When a person dies “intestate”, that is without leaving a valid will disposing of the whole of his or her property, the distribution of any money and other assets (the deceased’s “estate”) among surviving family members is governed by a set of legal rules known as the intestacy rules.
Whether or not the deceased left a will, certain family members and dependants may apply to court for reasonable financial provision from the estate, under the Inheritance (Provision for Family and Dependants) Act 1975 (“the 1975 Act”). This is often referred to as a claim for family provision.
Our final report was published on 14 December 2011. It sets out and explains our recommendations for reform of the law and presents two draft Bills to implement the necessary changes.
The Inheritance and Trustees’ Powers Bill was introduced into the House of Lords on 30 July 2013. It includes reforms that would:
- ensure that where a couple are married or in a civil partnership, assets pass on intestacy to the surviving spouse in all cases where there are no children or other descendants;
- simplify the sharing of assets on intestacy where the deceased was survived by a spouse and children or other descendants;
- protect children who suffer the death of a parent from the risk of losing an inheritance from that parent in the event that they are adopted after the death;
- amend the legal rules which currently disadvantage unmarried fathers when a child dies intestate;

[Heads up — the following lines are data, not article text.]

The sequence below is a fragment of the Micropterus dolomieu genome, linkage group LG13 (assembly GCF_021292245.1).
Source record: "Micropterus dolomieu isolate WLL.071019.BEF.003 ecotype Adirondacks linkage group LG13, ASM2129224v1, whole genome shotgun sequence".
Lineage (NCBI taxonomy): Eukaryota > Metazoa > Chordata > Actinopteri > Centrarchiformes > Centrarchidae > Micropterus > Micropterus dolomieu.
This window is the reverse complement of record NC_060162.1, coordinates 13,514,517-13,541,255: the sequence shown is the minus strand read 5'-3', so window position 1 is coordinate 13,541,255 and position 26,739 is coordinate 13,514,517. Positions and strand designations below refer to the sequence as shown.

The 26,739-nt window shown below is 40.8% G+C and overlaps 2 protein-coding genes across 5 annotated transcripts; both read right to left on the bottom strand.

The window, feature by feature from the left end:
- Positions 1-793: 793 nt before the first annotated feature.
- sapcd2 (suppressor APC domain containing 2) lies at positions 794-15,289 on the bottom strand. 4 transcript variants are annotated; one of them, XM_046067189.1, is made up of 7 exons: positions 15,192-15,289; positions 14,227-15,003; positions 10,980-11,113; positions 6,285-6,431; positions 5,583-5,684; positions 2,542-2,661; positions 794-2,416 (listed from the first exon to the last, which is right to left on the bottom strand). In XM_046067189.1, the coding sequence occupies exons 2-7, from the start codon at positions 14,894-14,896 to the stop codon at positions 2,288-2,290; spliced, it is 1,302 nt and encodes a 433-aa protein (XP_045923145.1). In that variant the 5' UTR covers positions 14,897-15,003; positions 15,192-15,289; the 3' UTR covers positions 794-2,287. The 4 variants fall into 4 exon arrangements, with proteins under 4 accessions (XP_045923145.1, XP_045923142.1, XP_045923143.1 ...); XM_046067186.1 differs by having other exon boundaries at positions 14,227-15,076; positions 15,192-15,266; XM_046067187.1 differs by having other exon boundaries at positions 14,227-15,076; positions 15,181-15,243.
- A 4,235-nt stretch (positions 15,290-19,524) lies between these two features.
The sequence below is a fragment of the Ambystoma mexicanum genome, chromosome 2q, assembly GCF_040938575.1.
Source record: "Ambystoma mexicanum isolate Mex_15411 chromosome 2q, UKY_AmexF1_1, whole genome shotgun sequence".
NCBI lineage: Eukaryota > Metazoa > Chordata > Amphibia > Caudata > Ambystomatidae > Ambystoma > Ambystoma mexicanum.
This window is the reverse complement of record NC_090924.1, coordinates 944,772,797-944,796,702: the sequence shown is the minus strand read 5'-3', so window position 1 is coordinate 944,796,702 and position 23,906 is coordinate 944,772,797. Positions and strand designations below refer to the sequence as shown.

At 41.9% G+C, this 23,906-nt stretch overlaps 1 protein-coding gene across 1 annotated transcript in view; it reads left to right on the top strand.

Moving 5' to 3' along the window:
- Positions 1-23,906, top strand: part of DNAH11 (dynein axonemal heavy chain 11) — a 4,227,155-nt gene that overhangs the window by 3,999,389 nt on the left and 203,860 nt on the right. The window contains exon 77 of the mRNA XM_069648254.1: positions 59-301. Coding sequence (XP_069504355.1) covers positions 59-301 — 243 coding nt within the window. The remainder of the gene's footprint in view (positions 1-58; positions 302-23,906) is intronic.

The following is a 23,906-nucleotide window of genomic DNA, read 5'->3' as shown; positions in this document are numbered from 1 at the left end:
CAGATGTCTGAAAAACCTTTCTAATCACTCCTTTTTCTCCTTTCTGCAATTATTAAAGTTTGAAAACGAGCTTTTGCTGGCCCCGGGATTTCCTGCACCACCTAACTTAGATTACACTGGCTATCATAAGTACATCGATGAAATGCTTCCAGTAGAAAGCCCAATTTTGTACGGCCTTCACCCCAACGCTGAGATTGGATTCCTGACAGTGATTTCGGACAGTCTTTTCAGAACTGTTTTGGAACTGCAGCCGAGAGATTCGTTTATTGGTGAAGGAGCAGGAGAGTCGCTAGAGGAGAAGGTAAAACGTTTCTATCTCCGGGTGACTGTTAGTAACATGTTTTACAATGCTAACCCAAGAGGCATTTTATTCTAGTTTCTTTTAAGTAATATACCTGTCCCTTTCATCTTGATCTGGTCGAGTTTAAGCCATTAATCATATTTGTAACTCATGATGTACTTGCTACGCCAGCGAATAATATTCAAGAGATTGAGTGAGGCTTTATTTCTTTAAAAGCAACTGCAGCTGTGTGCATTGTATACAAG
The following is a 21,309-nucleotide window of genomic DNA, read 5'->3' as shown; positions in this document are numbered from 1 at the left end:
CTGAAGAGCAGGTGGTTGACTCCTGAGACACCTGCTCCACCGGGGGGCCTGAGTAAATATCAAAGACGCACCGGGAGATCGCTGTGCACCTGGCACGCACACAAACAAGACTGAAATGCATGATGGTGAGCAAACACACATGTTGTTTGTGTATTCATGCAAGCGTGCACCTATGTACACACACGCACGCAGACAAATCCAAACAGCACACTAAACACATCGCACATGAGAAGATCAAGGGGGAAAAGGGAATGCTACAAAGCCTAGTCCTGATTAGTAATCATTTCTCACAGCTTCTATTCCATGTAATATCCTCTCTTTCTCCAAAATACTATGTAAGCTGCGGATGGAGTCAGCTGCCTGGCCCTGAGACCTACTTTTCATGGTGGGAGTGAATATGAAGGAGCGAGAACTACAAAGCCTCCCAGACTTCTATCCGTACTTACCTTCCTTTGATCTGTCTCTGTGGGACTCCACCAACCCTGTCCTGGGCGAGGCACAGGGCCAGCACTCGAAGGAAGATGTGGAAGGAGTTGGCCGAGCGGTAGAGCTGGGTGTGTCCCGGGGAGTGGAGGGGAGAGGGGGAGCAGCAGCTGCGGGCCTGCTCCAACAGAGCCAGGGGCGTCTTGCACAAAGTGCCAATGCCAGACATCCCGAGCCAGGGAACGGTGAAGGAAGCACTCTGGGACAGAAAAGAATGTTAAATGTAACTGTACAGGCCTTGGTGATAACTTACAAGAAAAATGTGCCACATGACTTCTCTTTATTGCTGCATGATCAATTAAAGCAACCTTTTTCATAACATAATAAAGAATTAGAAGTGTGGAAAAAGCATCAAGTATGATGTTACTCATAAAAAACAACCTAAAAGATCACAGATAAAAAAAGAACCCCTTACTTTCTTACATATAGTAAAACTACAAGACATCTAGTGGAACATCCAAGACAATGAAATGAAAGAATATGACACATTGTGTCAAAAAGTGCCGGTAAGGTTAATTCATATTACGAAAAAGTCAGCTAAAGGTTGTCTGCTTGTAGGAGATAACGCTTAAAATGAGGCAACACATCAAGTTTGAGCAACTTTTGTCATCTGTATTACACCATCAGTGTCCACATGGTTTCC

- remove arbitrary obstacles to family provision claims by dependants of the deceased and anyone treated by the deceased as a child of his or her family outside the context of a marriage or civil partnership;
- permit a claim for family provision in certain circumstances where the deceased died “domiciled” outside of England and Wales but left property and family members or dependants here; and
- reform trustees’ statutory powers to use income and capital for the benefit of trust beneficiaries (subject to any express provisions in the trust instrument).
The draft Inheritance (Cohabitants) Bill contains further provisions that would give certain unmarried partners who have lived together for five years the right to inherit on each other’s death under the intestacy rules. Where the couple have a child together, this entitlement would accrue after two years’ cohabitation, provided the child was living with the couple when the deceased died.
This report concludes our work on Intestacy and Family Provision Claims on Death.
Reference number: LC331